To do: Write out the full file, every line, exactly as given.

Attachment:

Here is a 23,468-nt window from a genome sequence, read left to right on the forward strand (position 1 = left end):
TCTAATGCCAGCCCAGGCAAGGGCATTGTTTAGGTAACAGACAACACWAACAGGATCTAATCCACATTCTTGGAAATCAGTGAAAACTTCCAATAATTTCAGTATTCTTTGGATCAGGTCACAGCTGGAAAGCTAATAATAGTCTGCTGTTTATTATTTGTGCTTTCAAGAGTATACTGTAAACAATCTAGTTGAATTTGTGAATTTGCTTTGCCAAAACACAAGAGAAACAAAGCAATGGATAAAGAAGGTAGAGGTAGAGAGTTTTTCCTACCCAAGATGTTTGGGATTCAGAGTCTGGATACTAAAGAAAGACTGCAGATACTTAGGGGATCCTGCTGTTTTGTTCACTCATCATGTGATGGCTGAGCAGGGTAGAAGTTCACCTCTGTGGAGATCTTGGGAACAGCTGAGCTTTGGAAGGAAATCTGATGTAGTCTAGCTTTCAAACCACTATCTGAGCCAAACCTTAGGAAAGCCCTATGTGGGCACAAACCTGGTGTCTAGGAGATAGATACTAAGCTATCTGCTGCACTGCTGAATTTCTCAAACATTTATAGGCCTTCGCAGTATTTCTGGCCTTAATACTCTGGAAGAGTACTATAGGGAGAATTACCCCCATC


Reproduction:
Here is a 23,468-nt window from a genome sequence, read left to right on the forward strand (position 1 = left end):
TCTAATGCCAGCCCAGGCAAGGGCATTGTTTAGGTAACAGACAACACWAACAGGATCTAATCCACATTCTTGGAAATCAGTGAAAACTTCCAATAATTTCAGTATTCTTTGGATCAGGTCACAGCTGGAAAGCTAATAATAGTCTGCTGTTTATTATTTGTGCTTTCAAGAGTATACTGTAAACAATCTAGTTGAATTTGTGAATTTGCTTTGCCAAAACACAAGAGAAACAAAGCAATGGATAAAGAAGGTAGAGGTAGAGAGTTTTTCCTACCCAAGATGTTTGGGATTCAGAGTCTGGATACTAAAGAAAGACTGCAGATACTTAGGGGATCCTGCTGTTTTGTTCACTCATCATGTGATGGCTGAGCAGGGTAGAAGTTCACCTCTGTGGAGATCTTGGGAACAGCTGAGCTTTGGAAGGAAATCTGATGTAGTCTAGCTTTCAAACCACTATCTGAGCCAAACCTTAGGAAAGCCCTATGTGGGCACAAACCTGGTGTCTAGGAGATAGATACTAAGCTATCTGCTGCACTGCTGAATTTCTCAAACATTTATAGGCCTTCGCAGTATTTCTGGCCTTAATACTCTGGAAGAGTACTATAGGGAGAATTACCCCCATC